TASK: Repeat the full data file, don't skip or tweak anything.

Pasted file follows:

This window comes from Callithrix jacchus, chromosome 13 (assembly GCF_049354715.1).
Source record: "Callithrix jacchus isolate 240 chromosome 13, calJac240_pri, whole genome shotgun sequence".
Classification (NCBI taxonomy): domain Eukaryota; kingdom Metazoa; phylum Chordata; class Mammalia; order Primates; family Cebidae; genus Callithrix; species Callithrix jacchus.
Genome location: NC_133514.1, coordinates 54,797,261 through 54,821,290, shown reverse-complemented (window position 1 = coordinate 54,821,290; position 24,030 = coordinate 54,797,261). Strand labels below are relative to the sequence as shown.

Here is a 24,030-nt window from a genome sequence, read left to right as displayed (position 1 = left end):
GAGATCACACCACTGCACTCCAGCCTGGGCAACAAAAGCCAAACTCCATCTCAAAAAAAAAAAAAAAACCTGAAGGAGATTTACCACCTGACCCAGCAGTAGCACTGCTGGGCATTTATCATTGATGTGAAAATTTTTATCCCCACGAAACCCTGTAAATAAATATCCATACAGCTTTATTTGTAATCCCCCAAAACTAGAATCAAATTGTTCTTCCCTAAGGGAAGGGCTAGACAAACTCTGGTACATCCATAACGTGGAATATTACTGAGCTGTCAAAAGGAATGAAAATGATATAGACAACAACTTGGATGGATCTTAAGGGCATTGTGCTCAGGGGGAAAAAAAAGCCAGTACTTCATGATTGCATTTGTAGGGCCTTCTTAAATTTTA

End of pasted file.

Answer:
This window comes from Callithrix jacchus, chromosome 13 (assembly GCF_049354715.1).
Source record: "Callithrix jacchus isolate 240 chromosome 13, calJac240_pri, whole genome shotgun sequence".
Classification (NCBI taxonomy): domain Eukaryota; kingdom Metazoa; phylum Chordata; class Mammalia; order Primates; family Cebidae; genus Callithrix; species Callithrix jacchus.
Genome location: NC_133514.1, coordinates 54,797,261 through 54,821,290, shown reverse-complemented (window position 1 = coordinate 54,821,290; position 24,030 = coordinate 54,797,261). Strand labels below are relative to the sequence as shown.

Here is a 24,030-nt window from a genome sequence, read left to right as displayed (position 1 = left end):
GAGATCACACCACTGCACTCCAGCCTGGGCAACAAAAGCCAAACTCCATCTCAAAAAAAAAAAAAAAACCTGAAGGAGATTTACCACCTGACCCAGCAGTAGCACTGCTGGGCATTTATCATTGATGTGAAAATTTTTATCCCCACGAAACCCTGTAAATAAATATCCATACAGCTTTATTTGTAATCCCCCAAAACTAGAATCAAATTGTTCTTCCCTAAGGGAAGGGCTAGACAAACTCTGGTACATCCATAACGTGGAATATTACTGAGCTGTCAAAAGGAATGAAAATGATATAGACAACAACTTGGATGGATCTTAAGGGCATTGTGCTCAGGGGGAAAAAAAAGCCAGTACTTCATGATTGCATTTGTAGGGCCTTCTTAAATTTTA